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TANKED: Neighbors give input on tower

Concerns voiced on streets, traffic
By MIKE BROWN
Reporter Editor

Allday Street residents are getting a new “neighbor” and a crowd of about two dozen was introduced to it Monday during a public meeting at the Patterson Center.

The new Allday resident will be a 500,000-gallon, 155-foot-tall concrete and steel water tower. Monday’s meeting was to hear concerns over the construction process from the neighborhood and to outline the process.

During the sometimes lively discussion, area residents voiced concerns over possible damages to streets, traffic problems and disruptions to every- day lives during the construction process.

Designer Charles Kucherka and builder Clay Wiatrek outlined the year-long project, fielding numerous questions. “At the end of the day we have to make everybody happy,” Kucherka said.

CONCERNS—Wiatrek said there will be heavy vehicle traffic down the street, including three “ big picks,” visits by a 45-ton crane.


Above, part of the crowd of about two dozen, including several city officials, listen to presentation at Monday’s water tower information hearing in the Patterson Civic Center. Below, (L-R) Charles Kucherka of Freese & Nichols, Clay Wiatrek of Landmark Structures and Rockdale City Manager Kelvin Knauf go over designs and timetables for new 500,000-gallon elevated storage tank to be constructed off Allday Street. 
Reporter/Mike Brown Above, part of the crowd of about two dozen, including several city officials, listen to presentation at Monday’s water tower information hearing in the Patterson Civic Center. Below, (L-R) Charles Kucherka of Freese & Nichols, Clay Wiatrek of Landmark Structures and Rockdale City Manager Kelvin Knauf go over designs and timetables for new 500,000-gallon elevated storage tank to be constructed off Allday Street. Reporter/Mike Brown The new tower will replace the current Allday Street tower, which will be demolished after the new tower comes on line.

Robert Edwards, who lives across the street from the current tower, expressed concern over effects of the heavy traffic.

“We’ve finally got a halfway decent street,” he said. “When trucks get on the edge they’re going to tear it up.”

City Manager Kelvin Knauf said any street problems would be addressed by the city.

Another concern was effects of sand blasting the new tower when construction reaches that stage.

“I still have remnants (of the sand blasting) from the other tower,” Edwards said.

Wiatrek said the sand blasting would be “full containment” and added “It’s our intention not to damage anything.”

SCHEDULE—Wiatrek told the neighbors there could be instances when work would need to be done before 7 a.m. and after 7 p.m.

He promised to communicate with the neighborhood on any schedule changes.

Wiatrek said the concrete pedestal, containing a central hollow core, providing access to the top, would be built in numerous pours containing chemicals to hasten the setting up process.

Once the base is poured the steel tank will be constructed on the ground then raised around the central stem.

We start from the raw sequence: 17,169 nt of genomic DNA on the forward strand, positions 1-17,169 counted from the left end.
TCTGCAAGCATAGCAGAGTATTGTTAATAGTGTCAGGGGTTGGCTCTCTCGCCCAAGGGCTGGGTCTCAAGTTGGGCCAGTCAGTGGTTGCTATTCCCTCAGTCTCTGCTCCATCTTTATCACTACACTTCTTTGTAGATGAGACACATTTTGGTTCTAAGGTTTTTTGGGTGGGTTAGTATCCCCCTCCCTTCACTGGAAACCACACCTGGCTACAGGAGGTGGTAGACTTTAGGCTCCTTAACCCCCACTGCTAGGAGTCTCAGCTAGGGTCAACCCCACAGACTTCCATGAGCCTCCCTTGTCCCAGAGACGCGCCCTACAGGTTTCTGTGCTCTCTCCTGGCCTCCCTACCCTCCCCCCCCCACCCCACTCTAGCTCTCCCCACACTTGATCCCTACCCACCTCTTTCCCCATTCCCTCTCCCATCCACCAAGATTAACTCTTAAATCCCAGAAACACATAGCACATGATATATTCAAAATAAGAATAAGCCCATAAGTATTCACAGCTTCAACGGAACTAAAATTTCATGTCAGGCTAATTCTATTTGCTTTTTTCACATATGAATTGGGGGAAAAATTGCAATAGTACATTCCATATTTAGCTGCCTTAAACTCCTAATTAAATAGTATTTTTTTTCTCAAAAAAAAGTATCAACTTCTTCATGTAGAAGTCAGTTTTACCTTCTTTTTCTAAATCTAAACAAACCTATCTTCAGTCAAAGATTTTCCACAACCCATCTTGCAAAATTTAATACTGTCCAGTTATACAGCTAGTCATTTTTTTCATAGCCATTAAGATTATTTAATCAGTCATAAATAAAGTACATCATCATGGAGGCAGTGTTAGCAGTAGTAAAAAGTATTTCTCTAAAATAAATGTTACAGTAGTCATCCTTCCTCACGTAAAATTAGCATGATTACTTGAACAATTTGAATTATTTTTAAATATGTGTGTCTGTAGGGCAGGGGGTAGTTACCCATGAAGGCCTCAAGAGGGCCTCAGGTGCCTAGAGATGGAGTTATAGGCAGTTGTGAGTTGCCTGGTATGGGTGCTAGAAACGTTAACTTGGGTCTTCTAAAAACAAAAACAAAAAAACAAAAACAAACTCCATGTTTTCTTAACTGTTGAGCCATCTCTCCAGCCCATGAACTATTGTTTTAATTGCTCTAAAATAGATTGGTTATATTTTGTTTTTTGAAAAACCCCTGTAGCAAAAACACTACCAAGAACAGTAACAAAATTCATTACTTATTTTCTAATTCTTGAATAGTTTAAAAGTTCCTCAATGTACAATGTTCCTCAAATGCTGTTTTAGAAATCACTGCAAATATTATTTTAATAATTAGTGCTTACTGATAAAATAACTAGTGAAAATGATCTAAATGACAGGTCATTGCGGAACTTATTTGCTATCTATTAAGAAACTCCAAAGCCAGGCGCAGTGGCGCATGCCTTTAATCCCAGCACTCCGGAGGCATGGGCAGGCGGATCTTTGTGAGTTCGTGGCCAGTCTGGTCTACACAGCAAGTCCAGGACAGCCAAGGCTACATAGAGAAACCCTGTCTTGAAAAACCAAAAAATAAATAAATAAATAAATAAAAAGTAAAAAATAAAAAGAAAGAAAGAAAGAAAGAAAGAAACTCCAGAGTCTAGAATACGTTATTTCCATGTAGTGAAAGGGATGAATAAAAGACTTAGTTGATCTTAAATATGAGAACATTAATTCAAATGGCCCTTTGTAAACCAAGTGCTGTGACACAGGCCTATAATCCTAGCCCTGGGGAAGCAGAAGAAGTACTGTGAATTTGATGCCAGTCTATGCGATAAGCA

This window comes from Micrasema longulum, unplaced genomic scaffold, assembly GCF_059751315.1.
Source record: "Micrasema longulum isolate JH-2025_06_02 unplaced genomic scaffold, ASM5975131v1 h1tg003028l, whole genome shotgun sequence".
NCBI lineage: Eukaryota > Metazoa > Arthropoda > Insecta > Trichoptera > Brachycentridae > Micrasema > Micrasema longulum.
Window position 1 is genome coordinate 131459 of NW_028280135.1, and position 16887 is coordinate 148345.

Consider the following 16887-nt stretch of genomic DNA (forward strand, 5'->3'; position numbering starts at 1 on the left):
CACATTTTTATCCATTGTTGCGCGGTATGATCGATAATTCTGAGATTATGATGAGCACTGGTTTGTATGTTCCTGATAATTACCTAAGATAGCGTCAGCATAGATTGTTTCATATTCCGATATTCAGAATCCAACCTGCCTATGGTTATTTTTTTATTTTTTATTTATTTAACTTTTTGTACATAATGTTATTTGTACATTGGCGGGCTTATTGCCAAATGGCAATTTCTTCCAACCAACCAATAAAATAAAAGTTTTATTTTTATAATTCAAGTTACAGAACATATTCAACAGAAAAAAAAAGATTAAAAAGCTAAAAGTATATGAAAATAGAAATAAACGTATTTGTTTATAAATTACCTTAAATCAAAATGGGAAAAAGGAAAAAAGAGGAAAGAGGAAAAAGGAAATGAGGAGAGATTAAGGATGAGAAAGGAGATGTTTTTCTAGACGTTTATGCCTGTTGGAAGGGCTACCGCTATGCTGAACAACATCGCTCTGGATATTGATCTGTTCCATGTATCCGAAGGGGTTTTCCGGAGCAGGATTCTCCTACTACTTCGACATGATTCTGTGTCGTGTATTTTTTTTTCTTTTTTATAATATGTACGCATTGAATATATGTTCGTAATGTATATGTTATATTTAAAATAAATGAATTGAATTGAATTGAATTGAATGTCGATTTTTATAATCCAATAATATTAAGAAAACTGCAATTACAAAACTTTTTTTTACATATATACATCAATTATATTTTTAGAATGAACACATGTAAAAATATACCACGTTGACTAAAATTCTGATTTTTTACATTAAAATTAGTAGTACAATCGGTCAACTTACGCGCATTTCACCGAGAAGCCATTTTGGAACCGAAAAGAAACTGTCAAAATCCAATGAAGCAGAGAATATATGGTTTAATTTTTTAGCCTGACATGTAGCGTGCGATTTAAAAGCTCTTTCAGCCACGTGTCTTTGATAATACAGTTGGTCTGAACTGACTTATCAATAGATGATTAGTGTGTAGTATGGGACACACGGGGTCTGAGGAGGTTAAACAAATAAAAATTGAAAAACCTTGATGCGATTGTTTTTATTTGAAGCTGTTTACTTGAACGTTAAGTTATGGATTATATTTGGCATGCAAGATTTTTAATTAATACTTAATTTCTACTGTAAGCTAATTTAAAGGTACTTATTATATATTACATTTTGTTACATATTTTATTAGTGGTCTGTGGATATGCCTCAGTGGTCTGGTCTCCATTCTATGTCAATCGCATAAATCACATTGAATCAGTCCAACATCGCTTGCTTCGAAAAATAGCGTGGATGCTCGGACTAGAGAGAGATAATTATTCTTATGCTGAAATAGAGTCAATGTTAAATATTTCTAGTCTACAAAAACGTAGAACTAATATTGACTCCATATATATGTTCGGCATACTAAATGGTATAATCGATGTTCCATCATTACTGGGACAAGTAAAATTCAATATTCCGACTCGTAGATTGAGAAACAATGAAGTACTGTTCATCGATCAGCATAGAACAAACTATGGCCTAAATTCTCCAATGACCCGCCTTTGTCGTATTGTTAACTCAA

He said Monday was the formal start of the project. “We got the notice to proceed today (July 22),” Wiatrek said.

DEMOLITION—The schedule calls for the pedestal to be constructed in September and October, tank construction in December and the tank hoisted on top in February, 2014.

Demolition of the current tower would be sometime in May or June of next year.

“We have to run (the new tower) for 10 days before we can switch over,” Wiatrek said.

That’s not all that will be demolished. Knauf said the legs of the city’s former Mill Street tower, which have remained standing for two decades, will also come down as will a storage tank at the city’s Texas Street water plant.

PROTECTION—Some residents questioned the city’s wisdom in building a new water tower, asking if money should have been spent on streets or other needs.

Former Mayor Larry Jones, who attended Monday’s session, along with current Mayor John King, said the city didn’t have any choice.

Jones said the state informed the city the current Allday Street tower was inadequate to provide fire protection to structures such as schools and Walmart.

Knauf said the city sold certificates of obligation, with a 20-year payout, to pay for the tower.

Some residents questioned the quality of the water to be pumped into the new tower.

Knauf replied that the addition of the chemical Sea Quest into Rockdale’s water system last fall has produced some positive results.

“ It’s improved the water a whole lot,” he said.

Some Allday residents told city officials they were still unhappy over the way their street was annexed into the city limits a decade ago.

Edwards said he felt Allday continued to be a “step-child.”

“We had no idea we were going to be annexed,” Evelyn Hirt said. “Then it took years to get anything out here.”

About half of Allday is now inside the city limits.

STATEMENT—Wiatrek said the tower will be a showpiece with LED lighting showcasing only the Rockdale logo, not floodlighting illuminating the pedestal as well.

“We want this to be a statement for Rockdale,” Knauf said. “It’s going to look nice.”

Wiatrek said the Rockdale water tower will look similar to the familiar Taylor and Hutto towers along US 79 between those two cities, also built by Landmark Structures.

He showed slides of a Landmark tower in Stroud, Oklahoma, that survived a hit by an F5 tornado and said a Landmark tower on the Texas Gulf Coast survived Hurricane Rita with minimal damage.


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The burn ban for Milam County has been lifted. Burning is always prohibited in the county's municipalities.


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